Saving the Economy Means Cutting the Waste

As most anyone can see, federal spending has gotten out of control. As you read this, the so called “Super Committee” is looking for ways to cut billions from the federal budget in an attempt get spending under control and, hopefully, right the drifting ship that is our economy.  While most agree that Congress needs to get spending under control, there’s still a lot of disagreement on how exactly to do that.  Fortunately, there are many groups out there providing a substantial amount of ideas on just how we can cut back, and subsequently save consumers billions of tax dollars being wasted on inconsequential or lackluster federal programs.

So what could we easily cut?  For one, the Heritage Foundation suggests doing away with the export assistance program (a subsidy for private businesses).  The Congressional Budget Office says that even paring back to 2005 levels could save $531 million dollars.  Subsidies to private businesses are a huge drain on the federal budget and distort the marketplace, ultimately harming consumers.  For instance, we spend $5 billion dollars per year on subsidies to ethanol companies.  We all know that ethanol is a form of energy that’s been proven to be less efficient and more expensive than regular fossil fuels.  Programs like this that are a handout to private businesses would be an easy way to begin cutting waste out of the federal budget.

The American Consumer Institute held a Capitol Hill briefing where experts discussed ways to cut Medicare and Medicaid costs by reducing blatant fraud and fixing faulty Government (CMS) rules — with at least $100 billion of dollars in savings.

Another great example is high-speed rail.  High-speed rail is a boondoggle costing taxpayers billions of dollars without showing any real technological advancement from what’s currently offered and it does nothing to help the environment (as some proponents claim) [See here for everything you ever wanted to know].  Even the Washington Post says that the billions of dollars being spent in California on rail needs to stop.  Unfortunately, the Obama Administration wants to spend $53 billion on  the failed technology over the next 6 years.  It’s a black hole of spending that’s costing taxpayers billions of dollars.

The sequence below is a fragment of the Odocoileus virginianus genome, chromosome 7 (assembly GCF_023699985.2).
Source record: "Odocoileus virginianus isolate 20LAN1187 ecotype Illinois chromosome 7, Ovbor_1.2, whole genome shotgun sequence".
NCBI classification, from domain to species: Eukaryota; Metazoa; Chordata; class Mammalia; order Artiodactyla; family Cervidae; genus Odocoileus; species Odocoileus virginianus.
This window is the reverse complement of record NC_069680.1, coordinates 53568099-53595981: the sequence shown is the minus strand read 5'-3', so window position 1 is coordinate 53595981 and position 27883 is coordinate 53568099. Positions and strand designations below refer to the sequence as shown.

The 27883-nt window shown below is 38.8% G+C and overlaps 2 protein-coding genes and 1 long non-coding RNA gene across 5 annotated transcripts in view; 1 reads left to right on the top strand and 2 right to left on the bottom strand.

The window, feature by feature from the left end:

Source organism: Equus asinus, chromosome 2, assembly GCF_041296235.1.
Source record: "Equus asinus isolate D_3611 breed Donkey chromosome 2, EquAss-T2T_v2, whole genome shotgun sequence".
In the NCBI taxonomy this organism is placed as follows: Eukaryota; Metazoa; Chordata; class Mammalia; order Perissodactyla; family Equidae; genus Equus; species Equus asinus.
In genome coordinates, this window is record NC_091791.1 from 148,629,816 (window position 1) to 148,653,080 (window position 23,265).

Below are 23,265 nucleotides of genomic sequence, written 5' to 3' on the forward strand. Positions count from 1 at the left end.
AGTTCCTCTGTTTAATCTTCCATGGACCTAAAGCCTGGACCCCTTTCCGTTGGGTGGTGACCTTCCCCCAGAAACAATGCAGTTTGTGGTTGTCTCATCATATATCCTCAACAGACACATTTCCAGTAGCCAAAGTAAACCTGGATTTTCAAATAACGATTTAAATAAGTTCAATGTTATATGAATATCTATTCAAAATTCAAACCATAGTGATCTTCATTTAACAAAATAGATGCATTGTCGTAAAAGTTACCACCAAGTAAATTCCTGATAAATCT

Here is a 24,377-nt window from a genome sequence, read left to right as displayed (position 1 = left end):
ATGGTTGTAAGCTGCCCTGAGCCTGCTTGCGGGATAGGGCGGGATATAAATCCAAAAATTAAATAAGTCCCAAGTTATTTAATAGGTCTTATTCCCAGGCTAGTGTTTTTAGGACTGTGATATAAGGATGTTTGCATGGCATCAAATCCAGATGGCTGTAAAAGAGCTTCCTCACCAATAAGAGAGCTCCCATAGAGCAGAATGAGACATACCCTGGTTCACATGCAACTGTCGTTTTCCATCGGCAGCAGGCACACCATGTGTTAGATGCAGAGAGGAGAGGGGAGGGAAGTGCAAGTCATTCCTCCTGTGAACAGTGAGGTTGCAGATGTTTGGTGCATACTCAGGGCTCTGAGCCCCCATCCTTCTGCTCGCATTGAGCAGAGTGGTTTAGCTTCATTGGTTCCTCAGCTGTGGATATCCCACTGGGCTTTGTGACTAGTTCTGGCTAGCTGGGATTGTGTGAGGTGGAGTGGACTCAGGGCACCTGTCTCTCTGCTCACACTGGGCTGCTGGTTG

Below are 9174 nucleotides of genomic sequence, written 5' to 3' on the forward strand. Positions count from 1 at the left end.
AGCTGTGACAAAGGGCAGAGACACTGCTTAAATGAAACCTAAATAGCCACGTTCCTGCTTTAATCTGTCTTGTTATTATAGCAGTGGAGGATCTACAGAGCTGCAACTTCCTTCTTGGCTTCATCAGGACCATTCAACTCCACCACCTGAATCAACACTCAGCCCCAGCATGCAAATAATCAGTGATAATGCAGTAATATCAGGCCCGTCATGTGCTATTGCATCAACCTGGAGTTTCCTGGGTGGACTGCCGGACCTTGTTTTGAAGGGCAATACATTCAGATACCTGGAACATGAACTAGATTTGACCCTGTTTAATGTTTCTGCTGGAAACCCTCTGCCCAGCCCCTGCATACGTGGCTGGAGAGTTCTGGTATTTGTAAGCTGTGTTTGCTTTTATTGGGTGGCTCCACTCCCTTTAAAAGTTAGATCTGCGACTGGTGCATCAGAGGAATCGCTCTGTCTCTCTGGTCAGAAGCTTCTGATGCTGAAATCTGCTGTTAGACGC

The National Taxpayers Union and the U.S. Public Interest Group teamed up on a study that identified even more that could be cut from the budget with very little effort.  The bipartisan team found $132 billion that could be cut from entitlement programs, nearly $215 billion that could be cut from wasteful subsidies to agribusiness and other corporations, and over $428 billion that could be cut form unneeded military and defense programs.

These shouldn’t be difficult cuts to make. Most of these cuts have broad bipartisan support. As Andrew Moylan of the National Taxpayers Union said in the above mentioned report:

“Though it gets drowned out by the din of Washington’s partisan rancor, there is actually a large amount of agreement between watchdog groups both right and left about where the waste is in the budget.  We hope this report can aid the Super Committee in the difficult task of repairing the federal balance sheet by giving them suggestions with widespread support.”

Still not satisfied?  Check out Citizens Against Government Waste’s Prime Cuts Report.  They’ve identified billions of dollars in unneeded and wasteful government spending from the Agriculture, Commerce, Defense, Education, and Energy departments that could save taxpayers $391 billion in the first year of cuts, and $1.8 trillion over 5 years.

As we can see, there are billions of dollars in government waste that could easily be cut tomorrow that is agreed upon by both the left and the right.  Will politicians in Washington have the stomach to do what’s needed and make these cuts to try and right the economy?  We’ll see in the next few days if the super committee and the rest of Congress have the stomach and will to do what’s necessary and right for the American consumer.

Zack Christenson is a blogger and researcher for the American Consumer Institute

 

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